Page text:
Skip to main content

HALL v. SCOTT (2002)

Reset A A Font size: Print

United States Court of Appeals,Tenth Circuit.

Raymond J. HALL, Petitioner-Appellant, v. H.N. Sonny SCOTT, Respondent-Appellee.

No. 01-7156.

Decided: June 12, 2002

Before TACHA, Chief Judge, EBEL and LUCERO, Circuit Judges. Submitted on the briefs: *  Raymond J. Hall, pro se.

Pro se petitioner Raymond J. Hall, an Oklahoma state prisoner, seeks a certificate of appealability (“COA”) pursuant to 28 U.S.C. § 2253(c) to challenge the district court's dismissal of his petition for a writ of habeas corpus as untimely.   Because we conclude that equitable tolling was not fully explored, we grant his request for a COA, reverse the dismissal of his petition as time-barred, and remand.


 Hall was convicted of first-degree rape in Muskogee County District Court and had his sentence and judgment entered on May 7, 1998.   On September 14, 1998, he filed a direct appeal with the Oklahoma Court of Criminal Appeals (“OCCA”).   The OCCA affirmed his conviction on April 23, 1999.   On November 8, 1999, Hall filed an application for post-conviction relief in Muskogee County District Court.   This application was denied on February 29, 2000.   On March 10, 2000, he filed a petition in error seeking to appeal the denial of his post-conviction application, and on April 6, 2000, the OCCA denied the petition.   On April 19, 2000, Hall filed his first petition for a writ of habeas corpus in federal district court, along with an application to proceed in forma pauperis (“IFP”).   On August 15, 2000, the district court denied Hall's IFP motion and ordered him to pay the five-dollar filing fee.   Hall failed to pay the fee, and on January 24, 2001, the case was dismissed without prejudice.   On March 7, 2001, Hall filed the instant petition for a writ of habeas corpus,1 which was dismissed as untimely by the district court.   Hall seeks to appeal.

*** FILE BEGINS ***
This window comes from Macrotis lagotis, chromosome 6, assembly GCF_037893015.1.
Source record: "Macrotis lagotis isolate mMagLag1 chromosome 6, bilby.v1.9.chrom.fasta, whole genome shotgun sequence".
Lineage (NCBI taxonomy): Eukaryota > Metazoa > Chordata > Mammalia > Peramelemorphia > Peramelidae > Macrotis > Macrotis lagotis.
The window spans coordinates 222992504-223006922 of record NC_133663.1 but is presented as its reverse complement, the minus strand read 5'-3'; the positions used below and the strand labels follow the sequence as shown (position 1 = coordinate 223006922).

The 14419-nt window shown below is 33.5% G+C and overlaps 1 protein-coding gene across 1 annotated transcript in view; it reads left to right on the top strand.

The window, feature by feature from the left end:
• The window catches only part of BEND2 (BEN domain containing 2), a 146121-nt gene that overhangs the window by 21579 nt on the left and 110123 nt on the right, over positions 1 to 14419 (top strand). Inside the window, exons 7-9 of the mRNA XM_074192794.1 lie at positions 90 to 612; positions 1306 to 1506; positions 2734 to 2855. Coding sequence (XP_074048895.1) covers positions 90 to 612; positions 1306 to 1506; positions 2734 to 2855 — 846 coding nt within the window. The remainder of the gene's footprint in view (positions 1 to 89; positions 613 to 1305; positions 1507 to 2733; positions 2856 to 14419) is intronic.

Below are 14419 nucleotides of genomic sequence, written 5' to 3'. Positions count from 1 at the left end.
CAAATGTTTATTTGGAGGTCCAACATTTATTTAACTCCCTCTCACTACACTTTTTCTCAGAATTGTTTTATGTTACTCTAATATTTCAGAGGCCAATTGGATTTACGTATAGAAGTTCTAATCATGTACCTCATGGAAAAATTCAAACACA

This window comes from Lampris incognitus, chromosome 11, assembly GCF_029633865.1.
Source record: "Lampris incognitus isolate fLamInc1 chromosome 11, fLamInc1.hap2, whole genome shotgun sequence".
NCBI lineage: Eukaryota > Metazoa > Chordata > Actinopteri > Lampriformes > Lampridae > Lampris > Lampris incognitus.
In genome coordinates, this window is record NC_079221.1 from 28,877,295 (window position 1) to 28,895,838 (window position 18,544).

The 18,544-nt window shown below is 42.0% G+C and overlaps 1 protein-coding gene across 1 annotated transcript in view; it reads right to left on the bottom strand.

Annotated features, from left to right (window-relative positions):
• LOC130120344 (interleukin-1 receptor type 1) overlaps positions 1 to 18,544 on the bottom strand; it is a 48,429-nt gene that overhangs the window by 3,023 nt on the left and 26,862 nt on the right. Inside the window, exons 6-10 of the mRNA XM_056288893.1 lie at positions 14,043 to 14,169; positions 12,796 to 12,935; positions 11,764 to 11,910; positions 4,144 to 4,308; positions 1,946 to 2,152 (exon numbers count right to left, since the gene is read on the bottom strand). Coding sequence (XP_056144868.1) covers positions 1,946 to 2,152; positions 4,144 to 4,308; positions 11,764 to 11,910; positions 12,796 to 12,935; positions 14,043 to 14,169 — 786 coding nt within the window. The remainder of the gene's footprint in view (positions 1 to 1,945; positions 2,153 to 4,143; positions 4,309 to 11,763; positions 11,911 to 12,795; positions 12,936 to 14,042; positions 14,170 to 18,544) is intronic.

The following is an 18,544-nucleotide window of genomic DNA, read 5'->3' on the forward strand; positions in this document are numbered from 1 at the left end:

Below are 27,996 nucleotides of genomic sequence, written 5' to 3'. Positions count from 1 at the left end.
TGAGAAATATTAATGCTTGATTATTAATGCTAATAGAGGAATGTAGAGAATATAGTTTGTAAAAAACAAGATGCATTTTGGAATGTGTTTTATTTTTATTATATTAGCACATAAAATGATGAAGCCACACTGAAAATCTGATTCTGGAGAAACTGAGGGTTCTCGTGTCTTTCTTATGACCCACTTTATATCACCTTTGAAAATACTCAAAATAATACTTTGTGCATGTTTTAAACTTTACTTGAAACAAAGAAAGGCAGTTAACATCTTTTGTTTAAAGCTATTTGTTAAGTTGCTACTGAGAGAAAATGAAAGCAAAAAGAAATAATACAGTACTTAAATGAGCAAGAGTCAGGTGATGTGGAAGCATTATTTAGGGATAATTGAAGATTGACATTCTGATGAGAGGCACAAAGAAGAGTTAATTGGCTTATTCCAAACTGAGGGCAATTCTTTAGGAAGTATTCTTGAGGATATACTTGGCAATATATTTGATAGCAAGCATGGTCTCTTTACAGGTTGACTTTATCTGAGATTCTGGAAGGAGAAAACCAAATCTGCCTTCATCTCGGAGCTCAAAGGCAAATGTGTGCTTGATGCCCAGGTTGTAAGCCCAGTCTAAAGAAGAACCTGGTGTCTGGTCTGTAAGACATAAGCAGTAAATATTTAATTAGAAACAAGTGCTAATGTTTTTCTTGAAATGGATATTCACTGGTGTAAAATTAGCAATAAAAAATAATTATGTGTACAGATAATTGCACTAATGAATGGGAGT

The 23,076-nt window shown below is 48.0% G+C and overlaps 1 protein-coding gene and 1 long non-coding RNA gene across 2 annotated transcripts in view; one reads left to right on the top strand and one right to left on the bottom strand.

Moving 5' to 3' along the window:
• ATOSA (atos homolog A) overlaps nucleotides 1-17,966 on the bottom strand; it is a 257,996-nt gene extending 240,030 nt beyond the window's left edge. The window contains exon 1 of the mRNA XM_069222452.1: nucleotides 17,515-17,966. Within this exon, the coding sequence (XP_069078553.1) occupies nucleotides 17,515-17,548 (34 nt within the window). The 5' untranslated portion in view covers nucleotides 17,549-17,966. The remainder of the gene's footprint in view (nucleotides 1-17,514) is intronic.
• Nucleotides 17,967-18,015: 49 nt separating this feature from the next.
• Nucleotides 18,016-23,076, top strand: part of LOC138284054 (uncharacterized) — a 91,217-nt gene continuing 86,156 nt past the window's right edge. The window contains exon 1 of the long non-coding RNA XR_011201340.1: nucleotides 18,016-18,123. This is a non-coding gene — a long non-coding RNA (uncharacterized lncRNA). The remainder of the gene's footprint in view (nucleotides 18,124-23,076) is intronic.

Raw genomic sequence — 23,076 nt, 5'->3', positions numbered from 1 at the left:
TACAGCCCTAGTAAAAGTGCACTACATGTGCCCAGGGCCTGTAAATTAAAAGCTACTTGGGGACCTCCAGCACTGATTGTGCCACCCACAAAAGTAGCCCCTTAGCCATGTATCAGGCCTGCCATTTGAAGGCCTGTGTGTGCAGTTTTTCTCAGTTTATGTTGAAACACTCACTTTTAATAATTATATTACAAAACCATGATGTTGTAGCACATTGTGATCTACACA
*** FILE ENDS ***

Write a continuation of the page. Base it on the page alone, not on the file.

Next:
This Court may issue a COA only if an applicant “has made a substantial showing of the denial of a constitutional right.”  28 U.S.C. § 2253(c)(2).   Meeting this standard requires “a demonstration that ․ includes showing that reasonable jurists could debate whether (or, for that matter, agree that) the petition should have been resolved in a different manner or that the issues presented were ‘adequate to deserve encouragement to proceed further.’ ” Slack v. McDaniel, 529 U.S. 473, 484, 120 S.Ct. 1595, 146 L.Ed.2d 542 (2000) (quoting Barefoot v. Estelle, 463 U.S. 880, 893 n. 4, 103 S.Ct. 3383, 77 L.Ed.2d 1090 (1983)).   We review the legal conclusions of a district court in a habeas proceeding de novo.  Martin v. Kaiser, 907 F.2d 931, 933 (10th Cir.1990).   Because Hall has filed his application for a COA pro se, we construe his petition liberally.  Haines v. Kerner, 404 U.S. 519, 520-21, 92 S.Ct. 594, 30 L.Ed.2d 652 (1972).